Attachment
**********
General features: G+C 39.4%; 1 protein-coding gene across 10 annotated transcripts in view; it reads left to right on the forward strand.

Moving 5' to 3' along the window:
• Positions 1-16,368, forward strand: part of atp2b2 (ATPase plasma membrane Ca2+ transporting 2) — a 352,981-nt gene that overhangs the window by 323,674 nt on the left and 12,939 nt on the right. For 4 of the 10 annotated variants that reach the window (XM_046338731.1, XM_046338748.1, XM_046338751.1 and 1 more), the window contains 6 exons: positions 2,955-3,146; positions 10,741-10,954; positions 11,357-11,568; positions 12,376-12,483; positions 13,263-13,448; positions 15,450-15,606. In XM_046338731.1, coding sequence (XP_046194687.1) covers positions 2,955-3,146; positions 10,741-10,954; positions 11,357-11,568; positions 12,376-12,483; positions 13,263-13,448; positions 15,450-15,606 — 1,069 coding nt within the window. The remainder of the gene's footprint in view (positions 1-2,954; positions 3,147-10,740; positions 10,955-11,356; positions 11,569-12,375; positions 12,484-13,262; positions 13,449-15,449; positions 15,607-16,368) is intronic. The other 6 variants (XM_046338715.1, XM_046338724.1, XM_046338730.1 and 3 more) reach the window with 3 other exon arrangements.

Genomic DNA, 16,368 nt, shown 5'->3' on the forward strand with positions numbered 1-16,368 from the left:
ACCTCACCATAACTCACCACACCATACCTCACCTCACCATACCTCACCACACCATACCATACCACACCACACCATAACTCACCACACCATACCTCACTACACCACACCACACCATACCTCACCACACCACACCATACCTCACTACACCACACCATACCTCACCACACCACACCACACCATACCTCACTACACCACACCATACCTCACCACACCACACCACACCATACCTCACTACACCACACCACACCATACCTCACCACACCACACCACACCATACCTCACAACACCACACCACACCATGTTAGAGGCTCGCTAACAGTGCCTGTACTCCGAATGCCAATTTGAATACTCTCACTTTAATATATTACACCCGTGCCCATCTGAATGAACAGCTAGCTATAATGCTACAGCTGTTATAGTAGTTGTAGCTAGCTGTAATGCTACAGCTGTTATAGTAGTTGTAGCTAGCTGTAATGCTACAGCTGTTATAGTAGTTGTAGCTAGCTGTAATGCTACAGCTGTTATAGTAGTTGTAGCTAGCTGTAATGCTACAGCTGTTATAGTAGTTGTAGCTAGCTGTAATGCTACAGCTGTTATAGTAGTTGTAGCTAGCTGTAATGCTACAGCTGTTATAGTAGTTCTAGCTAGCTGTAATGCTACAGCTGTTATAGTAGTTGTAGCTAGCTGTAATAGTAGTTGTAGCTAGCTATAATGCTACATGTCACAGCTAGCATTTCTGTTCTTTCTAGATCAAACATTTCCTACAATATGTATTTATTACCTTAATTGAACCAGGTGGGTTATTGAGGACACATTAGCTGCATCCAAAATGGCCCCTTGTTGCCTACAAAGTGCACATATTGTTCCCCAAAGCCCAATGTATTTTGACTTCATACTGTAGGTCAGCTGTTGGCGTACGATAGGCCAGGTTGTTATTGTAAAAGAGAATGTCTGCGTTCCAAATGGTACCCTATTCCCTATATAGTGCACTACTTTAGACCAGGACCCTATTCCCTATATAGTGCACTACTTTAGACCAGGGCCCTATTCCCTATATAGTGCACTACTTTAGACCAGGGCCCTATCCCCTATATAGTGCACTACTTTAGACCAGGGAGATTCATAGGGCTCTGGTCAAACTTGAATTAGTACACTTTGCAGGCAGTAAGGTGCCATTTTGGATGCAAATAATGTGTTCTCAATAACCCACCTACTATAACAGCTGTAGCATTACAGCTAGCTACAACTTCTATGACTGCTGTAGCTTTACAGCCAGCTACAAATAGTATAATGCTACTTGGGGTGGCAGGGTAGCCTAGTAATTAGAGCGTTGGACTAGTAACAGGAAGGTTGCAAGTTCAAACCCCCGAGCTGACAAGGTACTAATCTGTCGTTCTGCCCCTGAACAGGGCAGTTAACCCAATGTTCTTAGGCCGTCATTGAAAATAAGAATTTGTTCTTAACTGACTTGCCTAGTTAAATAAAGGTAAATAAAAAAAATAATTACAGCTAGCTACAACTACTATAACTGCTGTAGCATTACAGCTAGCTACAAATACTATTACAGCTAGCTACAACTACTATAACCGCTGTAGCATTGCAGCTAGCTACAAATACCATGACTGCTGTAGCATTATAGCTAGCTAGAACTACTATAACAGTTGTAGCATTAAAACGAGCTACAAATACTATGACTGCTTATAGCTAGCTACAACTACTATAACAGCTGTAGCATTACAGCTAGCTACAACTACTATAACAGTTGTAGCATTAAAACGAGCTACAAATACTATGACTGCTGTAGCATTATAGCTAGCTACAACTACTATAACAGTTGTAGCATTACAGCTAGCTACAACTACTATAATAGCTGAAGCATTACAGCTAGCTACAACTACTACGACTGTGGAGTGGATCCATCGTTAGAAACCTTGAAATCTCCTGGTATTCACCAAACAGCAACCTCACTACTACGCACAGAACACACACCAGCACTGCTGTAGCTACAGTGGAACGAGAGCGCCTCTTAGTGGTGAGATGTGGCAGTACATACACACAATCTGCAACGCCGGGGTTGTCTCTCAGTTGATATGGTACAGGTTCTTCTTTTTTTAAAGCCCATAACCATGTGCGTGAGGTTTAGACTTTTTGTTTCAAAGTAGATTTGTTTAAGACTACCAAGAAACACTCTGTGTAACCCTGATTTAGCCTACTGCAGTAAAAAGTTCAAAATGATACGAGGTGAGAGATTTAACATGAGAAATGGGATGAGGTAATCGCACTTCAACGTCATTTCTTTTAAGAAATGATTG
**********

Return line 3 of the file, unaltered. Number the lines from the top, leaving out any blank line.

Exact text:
• Positions 1-16,368, forward strand: part of atp2b2 (ATPase plasma membrane Ca2+ transporting 2) — a 352,981-nt gene that overhangs the window by 323,674 nt on the left and 12,939 nt on the right. For 4 of the 10 annotated variants that reach the window (XM_046338731.1, XM_046338748.1, XM_046338751.1 and 1 more), the window contains 6 exons: positions 2,955-3,146; positions 10,741-10,954; positions 11,357-11,568; positions 12,376-12,483; positions 13,263-13,448; positions 15,450-15,606. In XM_046338731.1, coding sequence (XP_046194687.1) covers positions 2,955-3,146; positions 10,741-10,954; positions 11,357-11,568; positions 12,376-12,483; positions 13,263-13,448; positions 15,450-15,606 — 1,069 coding nt within the window. The remainder of the gene's footprint in view (positions 1-2,954; positions 3,147-10,740; positions 10,955-11,356; positions 11,569-12,375; positions 12,484-13,262; positions 13,449-15,449; positions 15,607-16,368) is intronic. The other 6 variants (XM_046338715.1, XM_046338724.1, XM_046338730.1 and 3 more) reach the window with 3 other exon arrangements.